Banks promise mortgage help for homeowners and renters

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TORONTO

One of the biggest fears gripping many Canadians with mortgages and rent payments to make is losing their jobs. Already millions of Canadians are seeing their incomes drop or end as a result of closures.
TD Bank announced that the country’s six largest financial institutions will “provide financial relief to Canadians impacted by the economic consequences of COVID-19.
“Effective immediately, Bank of Montreal, CIBC, National Bank of Canada, RBC Royal Bank, Scotiabank and TD Bank have made a commitment to work with personal and small business banking customers on a case-by-case basis to provide flexible solutions to help them manage through challenges such as pay disruption due to COVID-19; childcare disruption due to school closures; or those facing illness from COVID-19,” the statement reads.
“This support will include up to a six-month payment deferral for mortgages, and the opportunity for relief on other credit products.”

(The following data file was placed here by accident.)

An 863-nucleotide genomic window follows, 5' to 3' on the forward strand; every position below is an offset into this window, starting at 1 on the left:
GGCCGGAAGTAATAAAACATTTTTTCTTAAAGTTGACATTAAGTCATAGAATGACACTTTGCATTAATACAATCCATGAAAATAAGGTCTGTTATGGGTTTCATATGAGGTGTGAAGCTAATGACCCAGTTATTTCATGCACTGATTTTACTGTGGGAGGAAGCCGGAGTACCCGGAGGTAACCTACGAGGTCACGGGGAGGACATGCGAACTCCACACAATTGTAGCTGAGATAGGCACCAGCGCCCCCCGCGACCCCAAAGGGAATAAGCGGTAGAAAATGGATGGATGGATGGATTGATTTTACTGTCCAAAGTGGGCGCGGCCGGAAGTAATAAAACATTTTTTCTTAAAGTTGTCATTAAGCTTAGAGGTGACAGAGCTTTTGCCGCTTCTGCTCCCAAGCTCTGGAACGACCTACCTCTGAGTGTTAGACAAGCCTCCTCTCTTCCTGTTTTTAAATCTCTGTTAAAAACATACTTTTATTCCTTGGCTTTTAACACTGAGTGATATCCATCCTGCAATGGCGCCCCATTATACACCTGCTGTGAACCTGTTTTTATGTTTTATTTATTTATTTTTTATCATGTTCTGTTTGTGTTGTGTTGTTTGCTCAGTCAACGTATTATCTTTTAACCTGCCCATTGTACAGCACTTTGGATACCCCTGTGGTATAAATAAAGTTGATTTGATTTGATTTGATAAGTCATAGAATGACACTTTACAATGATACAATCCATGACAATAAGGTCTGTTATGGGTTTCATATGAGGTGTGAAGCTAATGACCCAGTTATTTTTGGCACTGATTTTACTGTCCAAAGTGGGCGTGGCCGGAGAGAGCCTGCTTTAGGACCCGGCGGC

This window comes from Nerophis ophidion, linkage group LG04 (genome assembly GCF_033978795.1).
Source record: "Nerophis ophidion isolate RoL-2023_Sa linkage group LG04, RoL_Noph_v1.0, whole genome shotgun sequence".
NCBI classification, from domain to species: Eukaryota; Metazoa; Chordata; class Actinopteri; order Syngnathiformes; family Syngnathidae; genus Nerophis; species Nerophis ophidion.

Some other lenders, like RMG Mortgages, have also sent their clients emails about “Hold-a-Payment or Skip-a-Payment options.”
Early the next day, CMHC tweeted that it “will support lenders in allowing deferral of mortgage payments for up to six months for those impacted (by the coronavirus).”
That help will come if your mortgage is already insured by CMHC, which usually happens if you put down less than 20 percent of the purchase price when you bought your property.
Genworth Canada and Canada Guaranty will also be allowing mortgage payment deferrals on insured mortgages.
If your down payment was 20 per cent or more, you likely don’t have an insured mortgage. But in a statement Tuesday, the CMHC said it’s examining options to help you, too.
“We are also exploring, with others, potential relief measures for those who cannot make payments on uninsured mortgages and renters,” said Evan Siddall, president and CEO of CMHC.
What this means for renters and those with uninsured mortgages is still unclear.
CMHC had a deferral program in place long before COVID-19, but the length of time granted was on a case-by-case basis, often shorter than six months.

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